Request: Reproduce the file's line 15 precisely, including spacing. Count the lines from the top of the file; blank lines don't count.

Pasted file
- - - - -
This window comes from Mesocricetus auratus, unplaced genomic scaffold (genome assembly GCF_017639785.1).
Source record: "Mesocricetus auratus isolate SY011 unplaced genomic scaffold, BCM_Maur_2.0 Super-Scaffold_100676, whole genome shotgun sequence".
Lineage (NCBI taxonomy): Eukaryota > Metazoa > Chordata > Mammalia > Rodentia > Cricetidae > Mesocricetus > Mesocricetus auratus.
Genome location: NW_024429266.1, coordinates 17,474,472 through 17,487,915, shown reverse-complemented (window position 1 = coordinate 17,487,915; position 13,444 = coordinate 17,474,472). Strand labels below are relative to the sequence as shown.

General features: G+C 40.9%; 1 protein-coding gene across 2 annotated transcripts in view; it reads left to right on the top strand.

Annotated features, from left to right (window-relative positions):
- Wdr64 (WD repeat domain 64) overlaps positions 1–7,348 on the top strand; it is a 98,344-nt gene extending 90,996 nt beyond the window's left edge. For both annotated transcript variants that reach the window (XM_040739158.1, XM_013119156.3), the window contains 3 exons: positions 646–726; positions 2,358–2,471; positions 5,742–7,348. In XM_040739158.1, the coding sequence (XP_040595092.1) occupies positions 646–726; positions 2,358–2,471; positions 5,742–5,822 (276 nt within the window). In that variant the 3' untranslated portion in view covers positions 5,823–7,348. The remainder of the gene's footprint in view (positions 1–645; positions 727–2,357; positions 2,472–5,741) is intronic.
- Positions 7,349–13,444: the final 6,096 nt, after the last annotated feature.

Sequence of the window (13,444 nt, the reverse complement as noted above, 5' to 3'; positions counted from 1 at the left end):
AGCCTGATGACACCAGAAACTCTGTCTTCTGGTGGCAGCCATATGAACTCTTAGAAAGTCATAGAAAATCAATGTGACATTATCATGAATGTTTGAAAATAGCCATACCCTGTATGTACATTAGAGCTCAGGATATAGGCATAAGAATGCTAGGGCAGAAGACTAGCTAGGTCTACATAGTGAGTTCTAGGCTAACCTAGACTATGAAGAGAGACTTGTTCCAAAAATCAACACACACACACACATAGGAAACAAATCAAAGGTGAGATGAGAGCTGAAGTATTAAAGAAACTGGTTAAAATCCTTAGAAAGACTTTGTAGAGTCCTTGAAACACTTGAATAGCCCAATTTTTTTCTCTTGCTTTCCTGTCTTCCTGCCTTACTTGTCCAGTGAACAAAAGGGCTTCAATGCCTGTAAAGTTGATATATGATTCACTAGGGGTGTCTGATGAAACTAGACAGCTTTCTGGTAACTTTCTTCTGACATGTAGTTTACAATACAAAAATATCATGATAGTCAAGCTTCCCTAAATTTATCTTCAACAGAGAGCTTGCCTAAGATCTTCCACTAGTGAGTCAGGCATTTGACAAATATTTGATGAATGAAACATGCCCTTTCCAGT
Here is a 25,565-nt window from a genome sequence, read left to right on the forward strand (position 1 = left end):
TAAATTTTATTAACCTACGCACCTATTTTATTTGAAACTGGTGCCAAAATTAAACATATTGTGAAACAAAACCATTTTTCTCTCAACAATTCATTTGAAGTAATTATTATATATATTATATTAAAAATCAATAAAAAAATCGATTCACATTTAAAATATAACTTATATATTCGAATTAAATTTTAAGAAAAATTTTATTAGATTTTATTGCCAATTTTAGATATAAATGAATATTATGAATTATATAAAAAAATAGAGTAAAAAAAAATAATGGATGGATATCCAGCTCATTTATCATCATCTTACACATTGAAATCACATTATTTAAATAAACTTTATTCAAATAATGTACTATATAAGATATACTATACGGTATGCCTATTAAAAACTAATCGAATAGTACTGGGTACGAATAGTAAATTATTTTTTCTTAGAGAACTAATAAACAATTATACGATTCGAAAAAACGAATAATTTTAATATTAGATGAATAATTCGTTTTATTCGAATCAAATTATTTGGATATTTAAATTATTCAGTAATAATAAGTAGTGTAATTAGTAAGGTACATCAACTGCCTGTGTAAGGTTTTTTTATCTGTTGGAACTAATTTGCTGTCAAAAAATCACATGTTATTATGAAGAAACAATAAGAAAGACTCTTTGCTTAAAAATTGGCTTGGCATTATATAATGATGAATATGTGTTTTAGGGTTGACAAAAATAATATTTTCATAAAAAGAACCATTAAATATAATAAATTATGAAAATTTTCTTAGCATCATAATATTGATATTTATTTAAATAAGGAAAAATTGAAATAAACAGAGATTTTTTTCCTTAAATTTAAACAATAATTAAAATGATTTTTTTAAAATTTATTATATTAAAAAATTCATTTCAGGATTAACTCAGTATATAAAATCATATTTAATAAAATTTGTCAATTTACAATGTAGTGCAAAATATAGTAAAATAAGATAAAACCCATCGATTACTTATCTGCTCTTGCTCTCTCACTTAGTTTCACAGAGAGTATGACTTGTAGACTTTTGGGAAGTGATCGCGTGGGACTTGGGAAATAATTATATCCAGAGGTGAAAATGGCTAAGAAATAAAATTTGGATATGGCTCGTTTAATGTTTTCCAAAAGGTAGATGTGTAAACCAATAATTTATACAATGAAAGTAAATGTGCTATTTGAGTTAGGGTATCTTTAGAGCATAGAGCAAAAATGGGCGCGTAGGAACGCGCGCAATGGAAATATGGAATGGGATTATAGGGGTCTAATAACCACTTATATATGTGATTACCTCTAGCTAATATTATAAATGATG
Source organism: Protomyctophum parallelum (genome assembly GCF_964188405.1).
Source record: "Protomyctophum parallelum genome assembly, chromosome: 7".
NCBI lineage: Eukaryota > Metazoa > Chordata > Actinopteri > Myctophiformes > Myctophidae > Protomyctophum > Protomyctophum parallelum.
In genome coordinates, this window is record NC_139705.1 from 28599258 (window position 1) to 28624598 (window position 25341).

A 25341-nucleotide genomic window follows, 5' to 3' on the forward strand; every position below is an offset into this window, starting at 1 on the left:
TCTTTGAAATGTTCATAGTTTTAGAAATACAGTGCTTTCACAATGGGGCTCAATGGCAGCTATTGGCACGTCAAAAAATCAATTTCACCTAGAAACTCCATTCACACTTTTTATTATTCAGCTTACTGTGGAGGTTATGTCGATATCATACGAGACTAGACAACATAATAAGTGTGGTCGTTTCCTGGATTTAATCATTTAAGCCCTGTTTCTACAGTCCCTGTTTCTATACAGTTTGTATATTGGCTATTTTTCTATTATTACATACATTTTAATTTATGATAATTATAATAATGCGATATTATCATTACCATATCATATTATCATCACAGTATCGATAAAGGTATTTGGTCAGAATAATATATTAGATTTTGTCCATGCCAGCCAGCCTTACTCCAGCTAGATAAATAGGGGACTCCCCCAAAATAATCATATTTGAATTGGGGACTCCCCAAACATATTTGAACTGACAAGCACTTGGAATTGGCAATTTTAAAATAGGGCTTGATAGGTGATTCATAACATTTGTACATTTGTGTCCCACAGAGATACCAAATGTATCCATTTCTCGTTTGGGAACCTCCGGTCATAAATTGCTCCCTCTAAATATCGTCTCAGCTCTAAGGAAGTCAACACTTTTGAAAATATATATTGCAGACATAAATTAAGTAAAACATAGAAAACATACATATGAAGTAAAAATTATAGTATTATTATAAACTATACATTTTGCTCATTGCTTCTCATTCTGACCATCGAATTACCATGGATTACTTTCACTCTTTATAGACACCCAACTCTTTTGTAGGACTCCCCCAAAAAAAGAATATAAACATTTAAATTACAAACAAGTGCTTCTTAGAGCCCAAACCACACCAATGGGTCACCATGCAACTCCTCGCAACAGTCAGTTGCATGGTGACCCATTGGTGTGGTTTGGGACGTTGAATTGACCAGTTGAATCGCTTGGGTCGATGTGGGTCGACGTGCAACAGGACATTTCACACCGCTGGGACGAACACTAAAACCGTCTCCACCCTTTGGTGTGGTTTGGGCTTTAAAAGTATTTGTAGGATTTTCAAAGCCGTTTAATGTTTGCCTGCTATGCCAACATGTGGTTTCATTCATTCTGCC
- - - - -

NCBI lineage: Eukaryota > Metazoa > Chordata > Actinopteri > Myctophiformes > Myctophidae > Protomyctophum > Protomyctophum parallelum.